Wednesday, September 11, 2013

The Drowning House

The Drowning House
Elizabeth Black

First Sentences
"If there was a sign, I missed it.  But I knew I was in Texas when I swerved to avoid a shape by the side of the road."

Publisher's Description:
A gripping suspense story about a woman who returns to Galveston, Texas after a personal tragedy and is irresistibly drawn into the insular world she’s struggled to leave.

Photographer Clare Porterfield's once-happy marriage is coming apart, unraveling under the strain of a family tragedy. When she receives an invitation to direct an exhibition in her hometown of Galveston, Texas, she jumps at the chance to escape her grief and reconnect with the island she hasn't seen for ten years. There Clare will have the time and space to search for answers about her troubled past and her family's complicated relationship with the wealthy and influential Carraday family.

Soon she finds herself drawn into a century-old mystery involving Stella Carraday. Local legend has it that Stella drowned in her family's house during the Great Hurricane of 1900, hanged by her long hair from the drawing room chandelier. Could Stella have been saved? What is the true nature of Clare's family's involvement? The questions grow like the wildflower vines that climb up the walls and fences of the island. And the closer Clare gets to the answers, the darker and more disturbing the truth becomes.

Steeped in the rich local history of Galveston, The Drowning House portrays two families, inextricably linked by tragedy and time.

Dear Reader,

Wow. This book was nothing like I expected. I thought it was going to be a story about the history of a girl who had drowned during a hurricane, he hair entwined in a chandelier. That is what the book’s description led me to believe! However, it was NOTHING of the sort. It was a story about a woman who had lost her young child, and of her journey through finding understanding regarding the rest of her life, particularly her rather messy childhood.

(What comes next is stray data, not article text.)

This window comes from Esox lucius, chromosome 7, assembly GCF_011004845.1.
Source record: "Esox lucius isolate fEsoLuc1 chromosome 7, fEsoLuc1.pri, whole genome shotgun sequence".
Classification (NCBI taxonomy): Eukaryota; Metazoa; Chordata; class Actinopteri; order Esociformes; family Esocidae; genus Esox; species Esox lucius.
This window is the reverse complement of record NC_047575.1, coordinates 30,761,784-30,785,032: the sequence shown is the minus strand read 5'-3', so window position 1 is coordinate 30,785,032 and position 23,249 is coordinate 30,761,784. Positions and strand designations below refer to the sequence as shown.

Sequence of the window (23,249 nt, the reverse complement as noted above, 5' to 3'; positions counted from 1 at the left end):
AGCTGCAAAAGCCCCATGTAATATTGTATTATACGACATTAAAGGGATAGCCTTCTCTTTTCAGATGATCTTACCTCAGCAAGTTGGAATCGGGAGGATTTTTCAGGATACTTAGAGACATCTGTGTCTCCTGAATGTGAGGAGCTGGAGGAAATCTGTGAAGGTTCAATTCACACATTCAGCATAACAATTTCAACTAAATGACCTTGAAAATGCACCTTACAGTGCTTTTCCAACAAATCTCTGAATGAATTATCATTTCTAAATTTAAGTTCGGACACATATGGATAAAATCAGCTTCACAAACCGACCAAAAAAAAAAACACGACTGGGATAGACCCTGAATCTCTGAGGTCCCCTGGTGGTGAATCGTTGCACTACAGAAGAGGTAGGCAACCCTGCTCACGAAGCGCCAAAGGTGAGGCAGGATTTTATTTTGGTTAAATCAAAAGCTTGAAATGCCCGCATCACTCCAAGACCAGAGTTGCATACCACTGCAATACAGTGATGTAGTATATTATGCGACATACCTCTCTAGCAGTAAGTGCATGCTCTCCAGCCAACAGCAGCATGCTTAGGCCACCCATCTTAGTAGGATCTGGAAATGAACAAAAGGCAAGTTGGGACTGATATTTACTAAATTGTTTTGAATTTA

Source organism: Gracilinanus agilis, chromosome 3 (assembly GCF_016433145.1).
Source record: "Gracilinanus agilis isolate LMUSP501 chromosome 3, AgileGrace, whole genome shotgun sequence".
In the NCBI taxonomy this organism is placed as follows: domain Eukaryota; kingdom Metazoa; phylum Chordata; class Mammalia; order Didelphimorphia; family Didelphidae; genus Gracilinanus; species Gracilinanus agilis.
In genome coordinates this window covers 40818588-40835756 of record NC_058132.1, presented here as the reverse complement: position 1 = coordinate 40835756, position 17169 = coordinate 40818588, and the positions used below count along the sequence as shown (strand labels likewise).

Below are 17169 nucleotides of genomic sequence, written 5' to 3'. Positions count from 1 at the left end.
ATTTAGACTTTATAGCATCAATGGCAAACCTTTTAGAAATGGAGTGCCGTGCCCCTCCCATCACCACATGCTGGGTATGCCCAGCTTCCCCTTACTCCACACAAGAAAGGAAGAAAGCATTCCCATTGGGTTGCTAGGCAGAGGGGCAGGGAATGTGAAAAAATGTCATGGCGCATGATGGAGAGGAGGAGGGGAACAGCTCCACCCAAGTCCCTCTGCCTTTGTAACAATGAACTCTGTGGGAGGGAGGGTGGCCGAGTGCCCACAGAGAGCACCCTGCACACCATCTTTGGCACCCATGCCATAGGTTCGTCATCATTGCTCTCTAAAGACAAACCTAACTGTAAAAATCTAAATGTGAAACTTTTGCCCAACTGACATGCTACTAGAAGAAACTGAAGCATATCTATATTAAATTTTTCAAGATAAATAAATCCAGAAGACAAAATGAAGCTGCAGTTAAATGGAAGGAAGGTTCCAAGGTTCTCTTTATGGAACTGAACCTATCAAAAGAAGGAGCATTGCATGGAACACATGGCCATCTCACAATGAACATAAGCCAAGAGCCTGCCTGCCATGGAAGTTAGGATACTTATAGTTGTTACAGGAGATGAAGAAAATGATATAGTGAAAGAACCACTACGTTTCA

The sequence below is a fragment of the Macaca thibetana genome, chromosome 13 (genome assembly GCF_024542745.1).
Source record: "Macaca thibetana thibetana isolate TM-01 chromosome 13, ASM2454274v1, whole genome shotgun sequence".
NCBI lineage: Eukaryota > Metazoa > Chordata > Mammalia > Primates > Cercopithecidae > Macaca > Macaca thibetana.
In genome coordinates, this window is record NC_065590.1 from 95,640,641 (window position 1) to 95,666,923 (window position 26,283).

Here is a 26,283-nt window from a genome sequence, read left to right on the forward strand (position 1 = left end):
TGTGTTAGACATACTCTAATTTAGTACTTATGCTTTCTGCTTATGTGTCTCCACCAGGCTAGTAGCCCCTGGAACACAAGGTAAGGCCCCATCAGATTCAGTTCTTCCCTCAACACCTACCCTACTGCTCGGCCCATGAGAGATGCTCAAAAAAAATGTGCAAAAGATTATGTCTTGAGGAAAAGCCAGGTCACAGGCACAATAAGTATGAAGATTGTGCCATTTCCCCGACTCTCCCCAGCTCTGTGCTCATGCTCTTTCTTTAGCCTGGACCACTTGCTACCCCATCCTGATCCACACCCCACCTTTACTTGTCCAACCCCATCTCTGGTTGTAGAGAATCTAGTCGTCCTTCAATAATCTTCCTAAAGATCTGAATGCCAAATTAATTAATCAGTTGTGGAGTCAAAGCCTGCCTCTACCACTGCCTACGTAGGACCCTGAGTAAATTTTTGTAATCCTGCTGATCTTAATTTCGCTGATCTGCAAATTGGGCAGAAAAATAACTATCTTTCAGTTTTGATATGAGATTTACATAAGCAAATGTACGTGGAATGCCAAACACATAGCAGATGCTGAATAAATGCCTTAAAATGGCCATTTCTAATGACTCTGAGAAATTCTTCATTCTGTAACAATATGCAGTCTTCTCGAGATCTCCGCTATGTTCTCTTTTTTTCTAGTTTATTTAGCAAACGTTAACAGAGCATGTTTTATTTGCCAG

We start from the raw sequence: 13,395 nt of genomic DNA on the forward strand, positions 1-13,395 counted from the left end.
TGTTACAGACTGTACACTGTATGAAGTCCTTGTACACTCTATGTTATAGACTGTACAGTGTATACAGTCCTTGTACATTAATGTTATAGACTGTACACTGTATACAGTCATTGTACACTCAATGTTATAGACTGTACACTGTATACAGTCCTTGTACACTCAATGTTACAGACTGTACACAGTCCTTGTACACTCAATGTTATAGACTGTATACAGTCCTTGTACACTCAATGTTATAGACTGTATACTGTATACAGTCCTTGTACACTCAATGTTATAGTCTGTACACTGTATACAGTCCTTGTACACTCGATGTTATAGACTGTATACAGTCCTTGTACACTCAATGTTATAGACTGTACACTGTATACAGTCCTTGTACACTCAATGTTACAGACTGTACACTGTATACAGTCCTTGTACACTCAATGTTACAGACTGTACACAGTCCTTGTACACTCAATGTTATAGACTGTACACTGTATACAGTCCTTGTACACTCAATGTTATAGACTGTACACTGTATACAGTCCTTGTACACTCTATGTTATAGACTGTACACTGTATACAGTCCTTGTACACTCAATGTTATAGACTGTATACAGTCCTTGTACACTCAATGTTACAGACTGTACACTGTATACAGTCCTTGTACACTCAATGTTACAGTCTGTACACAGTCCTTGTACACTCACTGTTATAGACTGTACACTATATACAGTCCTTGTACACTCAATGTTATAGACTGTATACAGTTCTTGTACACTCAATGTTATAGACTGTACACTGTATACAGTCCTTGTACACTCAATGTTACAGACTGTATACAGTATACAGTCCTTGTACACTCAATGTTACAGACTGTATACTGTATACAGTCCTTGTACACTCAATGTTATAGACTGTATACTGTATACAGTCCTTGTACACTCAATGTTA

I have to admit, I didn’t particularly like the reader of this book (I was audiobooking it via Overdrive, from my local library). That probably didn’t help endear me to the protagonist. However, I also kept being constantly surprised by this novel, and not in a good way. I kept expecting things to happen that didn’t, and I felt a complete lack of empathy throughout the story, even after finding out the Truth. While I might have felt bad for the protagonist, I certainly didn’t feel much sympathy. It sucked what happened to her, but she was not terribly likable and certainly the story itself was paced in such a way that I kept waiting for things to happen, but when they did, it was kind of a let-down. While ultimately I liked the idea of the story, I didn’t particularly love the execution of it. The narrator basically let things happen TO her, which is understandable in the long run, but doesn’t make you like her much as she relates her tale. Additionally, I couldn’t relate to her reactions to things, nor to her discoveries themselves - they never seemed quite completed, and while they should have perhaps been obvious, the clues felt too muddied, to me. (A bit like this review! - I’m not quite sure what I’m even trying to say.)

I did love the setting of this book: the intriguing island of Galveston, TX. I wanted to visit there, to become one of the looked-down-upon tourists who the narrator and other B.O.I. (Born On the Island) barely tolerate. But the author made the island sound so enticing, despite its decline from its heyday. I want to experience the place, particularly its vivid history which seems to linger long after it’s happened.

Overall, my impression of the book was that it felt somewhat unfinished, which is weird because there were several times when I kept thinking that the story hadn’t even yet started. I wanted to know more about Clare’s photography exhibit, for one thing. And about where she went and what she did after her visit: what happened to her marriage, where did she live? I felt the author was vague and therefore distant regarding these details, ones which I found the most important. Perhaps that just means I was looking at the story the wrong way entirely.


P.S. By the way?  GREAT first sentence of the novel, though!!!  I loved it.

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